AmeriCorps Week: Stories of Service
Join VHCB AmeriCorps throughout the week as we reflect on and
recognize our members' commitment to service!
EDUCATION IN REHABILITATION, STORY OF ASHLEY SWASEY
As a part of my service term at the Vermont Institute of Natural Science (VINS), I spend at least one day a week serving in the Avian Wildlife Rehabilitation department. Here, I participate in the care and husbandry of exhibit, education and rehabilitation patient birds. Near the end of our winter season, a juvenile Bald Eagle entered our care.
Upon intake, the young Bald Eagle was extremely emaciated and not very responsive. Despite the eagle’s sunken stature, this juvenile was nearly full grown. And, as an active participant in this birds’ rehabilitation, I can tell you that trying to restrain a full grown Bald Eagle, who does not want to be around humans, is a very daunting and challenging task. Despite how intimidating this bird may have been, it is nevertheless a charismatic and awe-inspiring creature. Simply watching its recovery was amazing.
From the perspective of an educator, being able to share this experience with the public was wonderful. The Avian Wildlife Rehabilitation building has a viewing window that allows guests to view procedures being done on patients. This window granted me the opportunity to join and interact with the public after the Bald Eagle procedures. Most of what happens behind those glass panes is completely novel to our visitors. In this particular case, many guests had never seen a Bald Eagle, even fewer could correctly identify a juvenile (hint: the head and tail feathers have yet to turn white!).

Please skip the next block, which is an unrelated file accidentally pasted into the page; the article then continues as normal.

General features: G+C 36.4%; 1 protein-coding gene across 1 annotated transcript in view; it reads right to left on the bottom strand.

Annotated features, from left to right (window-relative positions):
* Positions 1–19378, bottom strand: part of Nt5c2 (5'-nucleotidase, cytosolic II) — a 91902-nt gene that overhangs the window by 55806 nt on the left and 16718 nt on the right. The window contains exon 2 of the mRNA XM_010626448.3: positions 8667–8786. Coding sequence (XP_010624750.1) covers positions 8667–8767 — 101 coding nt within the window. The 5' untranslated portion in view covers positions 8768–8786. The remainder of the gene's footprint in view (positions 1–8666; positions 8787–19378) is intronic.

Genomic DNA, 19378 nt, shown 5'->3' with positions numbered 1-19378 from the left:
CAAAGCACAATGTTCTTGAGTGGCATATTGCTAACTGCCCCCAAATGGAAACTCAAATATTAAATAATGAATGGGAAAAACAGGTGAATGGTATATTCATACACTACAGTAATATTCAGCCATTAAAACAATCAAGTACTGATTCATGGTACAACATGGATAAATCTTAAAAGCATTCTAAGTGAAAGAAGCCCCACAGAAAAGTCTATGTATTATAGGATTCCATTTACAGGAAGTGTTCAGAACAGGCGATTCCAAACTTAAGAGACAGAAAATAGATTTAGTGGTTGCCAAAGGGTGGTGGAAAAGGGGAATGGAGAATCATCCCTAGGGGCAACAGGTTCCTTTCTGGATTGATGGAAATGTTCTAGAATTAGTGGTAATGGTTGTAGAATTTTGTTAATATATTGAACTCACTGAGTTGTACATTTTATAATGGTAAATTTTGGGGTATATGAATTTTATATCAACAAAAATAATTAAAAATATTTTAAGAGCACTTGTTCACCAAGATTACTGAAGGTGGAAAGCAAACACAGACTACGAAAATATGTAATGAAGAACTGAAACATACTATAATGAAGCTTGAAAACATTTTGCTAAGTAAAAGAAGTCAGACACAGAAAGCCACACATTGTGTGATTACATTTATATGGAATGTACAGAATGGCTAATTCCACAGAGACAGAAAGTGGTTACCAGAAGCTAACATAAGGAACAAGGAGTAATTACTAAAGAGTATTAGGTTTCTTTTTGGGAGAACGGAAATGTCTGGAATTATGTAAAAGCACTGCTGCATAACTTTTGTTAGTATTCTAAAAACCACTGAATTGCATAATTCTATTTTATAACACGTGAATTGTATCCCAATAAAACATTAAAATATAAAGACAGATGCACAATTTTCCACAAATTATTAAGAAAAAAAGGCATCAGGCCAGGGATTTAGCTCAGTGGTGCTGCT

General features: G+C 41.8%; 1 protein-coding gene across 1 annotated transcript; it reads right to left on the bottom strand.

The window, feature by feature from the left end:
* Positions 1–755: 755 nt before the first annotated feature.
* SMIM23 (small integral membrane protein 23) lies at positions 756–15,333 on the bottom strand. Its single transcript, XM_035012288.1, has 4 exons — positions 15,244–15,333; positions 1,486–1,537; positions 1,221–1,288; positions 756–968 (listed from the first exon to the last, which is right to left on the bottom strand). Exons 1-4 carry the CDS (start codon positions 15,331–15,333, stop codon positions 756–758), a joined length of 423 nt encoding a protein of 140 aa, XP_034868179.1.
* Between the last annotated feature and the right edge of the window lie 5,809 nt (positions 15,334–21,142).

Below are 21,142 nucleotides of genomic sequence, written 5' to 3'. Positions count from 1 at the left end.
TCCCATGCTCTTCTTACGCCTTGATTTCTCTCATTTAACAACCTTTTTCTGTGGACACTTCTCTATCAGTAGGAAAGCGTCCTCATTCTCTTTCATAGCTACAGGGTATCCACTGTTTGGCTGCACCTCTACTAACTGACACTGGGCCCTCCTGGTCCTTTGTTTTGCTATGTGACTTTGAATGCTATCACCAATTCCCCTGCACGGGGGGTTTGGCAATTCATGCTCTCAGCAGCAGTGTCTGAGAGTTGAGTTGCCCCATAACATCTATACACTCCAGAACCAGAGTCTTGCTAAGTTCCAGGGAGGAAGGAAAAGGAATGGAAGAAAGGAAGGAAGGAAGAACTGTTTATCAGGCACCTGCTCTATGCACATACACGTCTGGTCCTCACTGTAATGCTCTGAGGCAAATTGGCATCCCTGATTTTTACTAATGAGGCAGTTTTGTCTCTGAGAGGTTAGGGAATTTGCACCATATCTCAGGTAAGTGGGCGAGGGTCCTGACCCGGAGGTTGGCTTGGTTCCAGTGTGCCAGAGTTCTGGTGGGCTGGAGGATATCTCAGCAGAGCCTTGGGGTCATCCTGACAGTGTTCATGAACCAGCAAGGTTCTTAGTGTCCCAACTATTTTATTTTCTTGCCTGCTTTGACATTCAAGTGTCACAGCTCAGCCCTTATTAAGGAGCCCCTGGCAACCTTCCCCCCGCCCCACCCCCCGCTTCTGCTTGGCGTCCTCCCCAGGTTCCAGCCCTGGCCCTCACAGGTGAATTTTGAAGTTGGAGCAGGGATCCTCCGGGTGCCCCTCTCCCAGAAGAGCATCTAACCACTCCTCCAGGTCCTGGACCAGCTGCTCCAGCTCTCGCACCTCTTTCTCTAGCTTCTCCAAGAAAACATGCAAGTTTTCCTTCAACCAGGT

It has been expressed many times over by the members of the public how much they appreciate and admire the work that we are doing here at VINS. While it would be amazing if we got the same enthusiastic response for every chickadee or dove that comes through our doors, we appreciated the public response when our Nation’s emblem was involved.
The juvenile Bald Eagle had a successful recovery with the help of many individuals at VINS, and was released to the wild on April 8th, 2014.
To read VINS stories and more, visit their blog!
*Photos owned by VHCB AmeriCorps & the Vermont Institute of Natural Science
Story originally posted June 2014